|Sep-29-12|| ||Check It Out: The self-pin 47...Qd8 looks bad.|
|Sep-29-12|| ||newzild: A strange game. Black would normally plan ...f5 in this pawn structure, but instead he diddled around by moving his bits backwards and forwards. No wonder he got "dusted".|
|Sep-29-12|| ||kevin86: Black CAN take the queen...and get mated.|
|Sep-29-12|| ||rapidcitychess: A somewhat typical Czech Benoni, insofar that Hoffman's inactive play led to strangulation.|
|Sep-29-12|| ||RookFile: I don't think black wants to play ....f5 here because White will play exf5 and put a piece on e4, bottling black up. The move he really wants to play is ....Bg5 and get rid of that bishop, but white kept an option of f4 in play to prevent the trade.|
|Sep-29-12|| ||perfidious: This particular pun is thus reprised: qv A Hoffman vs Nakamura, 1999.|
Strange but true-I got to play both Hoffman(n)s, Asa at the Manhattan Chess Club long ago, and Alejandro in a Dos Hermanas qualifier.
|Sep-29-12|| ||perfidious: <newzild> Of course you're correct that Black wanted to play for ....f5, which Hoffman certainly understands, as a great specialist in the Czech Benoni. We once played a number of blitz games in the Czech (as well as in our only serious encounter), but I always played the variation beginning with 6.Bd3, followed by h3, Qe2, long castling and g4 (the old Polugaevsky recipe).|
|Sep-29-12|| ||Oceanlake: Looked at this last night. Seemed then, and seems now, that Black was trying to win instead of taking the draw around move 21 and was playing come-hither-so-I-may-slay-you.|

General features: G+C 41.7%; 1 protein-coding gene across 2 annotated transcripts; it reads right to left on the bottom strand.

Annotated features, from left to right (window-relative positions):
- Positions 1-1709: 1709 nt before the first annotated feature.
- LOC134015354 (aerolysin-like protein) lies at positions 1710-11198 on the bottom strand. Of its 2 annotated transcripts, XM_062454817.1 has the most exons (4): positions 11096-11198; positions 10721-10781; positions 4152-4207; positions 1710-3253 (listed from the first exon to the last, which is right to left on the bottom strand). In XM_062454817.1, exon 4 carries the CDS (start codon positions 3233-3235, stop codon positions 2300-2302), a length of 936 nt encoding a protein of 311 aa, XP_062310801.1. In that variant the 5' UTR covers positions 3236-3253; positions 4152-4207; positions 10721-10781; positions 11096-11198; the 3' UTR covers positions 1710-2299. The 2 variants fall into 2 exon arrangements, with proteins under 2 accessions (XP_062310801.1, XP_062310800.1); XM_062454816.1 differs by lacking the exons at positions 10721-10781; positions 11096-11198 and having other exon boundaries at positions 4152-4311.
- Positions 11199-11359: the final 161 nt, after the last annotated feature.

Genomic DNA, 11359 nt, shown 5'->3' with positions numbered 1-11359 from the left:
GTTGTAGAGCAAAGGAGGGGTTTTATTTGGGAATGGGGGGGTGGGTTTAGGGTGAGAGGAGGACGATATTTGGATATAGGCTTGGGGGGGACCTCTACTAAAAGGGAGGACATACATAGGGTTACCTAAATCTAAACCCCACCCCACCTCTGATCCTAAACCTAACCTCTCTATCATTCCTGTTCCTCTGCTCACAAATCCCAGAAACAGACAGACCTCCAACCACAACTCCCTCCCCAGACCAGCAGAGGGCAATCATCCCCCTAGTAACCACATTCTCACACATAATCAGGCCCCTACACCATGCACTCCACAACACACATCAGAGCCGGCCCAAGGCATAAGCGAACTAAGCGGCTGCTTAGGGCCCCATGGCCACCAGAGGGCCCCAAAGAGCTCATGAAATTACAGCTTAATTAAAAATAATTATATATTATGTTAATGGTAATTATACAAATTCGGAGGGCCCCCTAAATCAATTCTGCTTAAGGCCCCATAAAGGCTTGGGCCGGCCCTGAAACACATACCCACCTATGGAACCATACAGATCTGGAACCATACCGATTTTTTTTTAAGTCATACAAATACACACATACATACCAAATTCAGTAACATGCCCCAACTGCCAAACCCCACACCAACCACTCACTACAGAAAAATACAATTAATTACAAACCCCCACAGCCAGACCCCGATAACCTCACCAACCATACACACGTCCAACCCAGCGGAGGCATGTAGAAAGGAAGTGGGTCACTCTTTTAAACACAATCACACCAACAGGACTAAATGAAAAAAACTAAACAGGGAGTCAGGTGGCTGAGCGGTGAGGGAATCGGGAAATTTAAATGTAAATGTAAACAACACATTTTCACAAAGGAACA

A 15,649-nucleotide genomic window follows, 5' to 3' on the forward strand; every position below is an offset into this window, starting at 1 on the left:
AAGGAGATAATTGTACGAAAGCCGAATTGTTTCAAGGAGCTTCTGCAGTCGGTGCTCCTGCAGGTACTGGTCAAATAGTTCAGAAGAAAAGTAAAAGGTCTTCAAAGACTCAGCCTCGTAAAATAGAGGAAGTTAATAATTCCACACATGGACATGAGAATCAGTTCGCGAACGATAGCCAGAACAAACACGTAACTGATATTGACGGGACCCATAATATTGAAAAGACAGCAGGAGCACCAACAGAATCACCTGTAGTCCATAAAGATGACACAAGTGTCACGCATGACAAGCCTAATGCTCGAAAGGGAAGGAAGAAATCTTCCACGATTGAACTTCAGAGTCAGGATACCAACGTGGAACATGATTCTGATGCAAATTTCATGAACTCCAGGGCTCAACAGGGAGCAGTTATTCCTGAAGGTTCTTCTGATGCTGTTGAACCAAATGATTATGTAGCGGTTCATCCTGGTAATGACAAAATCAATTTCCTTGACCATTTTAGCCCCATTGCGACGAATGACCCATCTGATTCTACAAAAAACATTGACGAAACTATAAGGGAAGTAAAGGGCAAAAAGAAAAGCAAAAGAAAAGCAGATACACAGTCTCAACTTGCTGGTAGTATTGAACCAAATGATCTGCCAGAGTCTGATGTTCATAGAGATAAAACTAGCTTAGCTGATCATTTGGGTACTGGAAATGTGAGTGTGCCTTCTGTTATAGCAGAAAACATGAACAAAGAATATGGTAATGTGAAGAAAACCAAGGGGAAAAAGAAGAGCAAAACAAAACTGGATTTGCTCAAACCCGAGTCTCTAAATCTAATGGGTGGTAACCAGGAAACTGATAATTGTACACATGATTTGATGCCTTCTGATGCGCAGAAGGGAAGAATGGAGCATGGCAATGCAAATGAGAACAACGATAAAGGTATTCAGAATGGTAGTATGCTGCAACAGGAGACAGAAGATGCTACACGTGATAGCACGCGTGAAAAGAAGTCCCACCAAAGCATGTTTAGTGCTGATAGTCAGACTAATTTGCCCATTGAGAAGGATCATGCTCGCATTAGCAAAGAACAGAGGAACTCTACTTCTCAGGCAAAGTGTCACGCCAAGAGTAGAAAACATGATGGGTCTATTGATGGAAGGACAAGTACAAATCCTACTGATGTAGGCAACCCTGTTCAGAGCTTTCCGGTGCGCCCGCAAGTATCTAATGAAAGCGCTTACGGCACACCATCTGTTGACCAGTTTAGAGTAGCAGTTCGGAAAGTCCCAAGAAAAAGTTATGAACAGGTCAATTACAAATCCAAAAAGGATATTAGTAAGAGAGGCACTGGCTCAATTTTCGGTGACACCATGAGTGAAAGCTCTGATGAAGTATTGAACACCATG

|Sep-29-12|| ||Rama: Have I ever seen so much backing-and-forthing by both sides?|
|Sep-29-12|| ||eternaloptimist: Yet another game where black lost playing the Czech Benoni. It seems like black gets blasted about 90% of the time in the Czech unless black is rated a lot higher than white. This game has a nice pun as well.|
|Oct-03-12|| ||newzild: <RookFile> ...g6 then ...f5, a la the King's Indian Defence.|
|Dec-21-16|| ||parisattack: Hoffman played the Czech in quite a few games later in his career. I enjoyed his book, The Czech Benoni in Action. There is also the Alt-Benoni Verteidigung by Stoljar.|
Some of the alternative move orders may help black's cause a bit...but Benonis are difficult to play. Strategically and tactically rich (like the Grunfeld) but black often needs a 9th rank for lack of space (unlike the Grunfeld).
In this game, black obviously played much too passively.
<rapidcitychess: A somewhat typical Czech Benoni, insofar that Hoffman's inactive play led to strangulation.>
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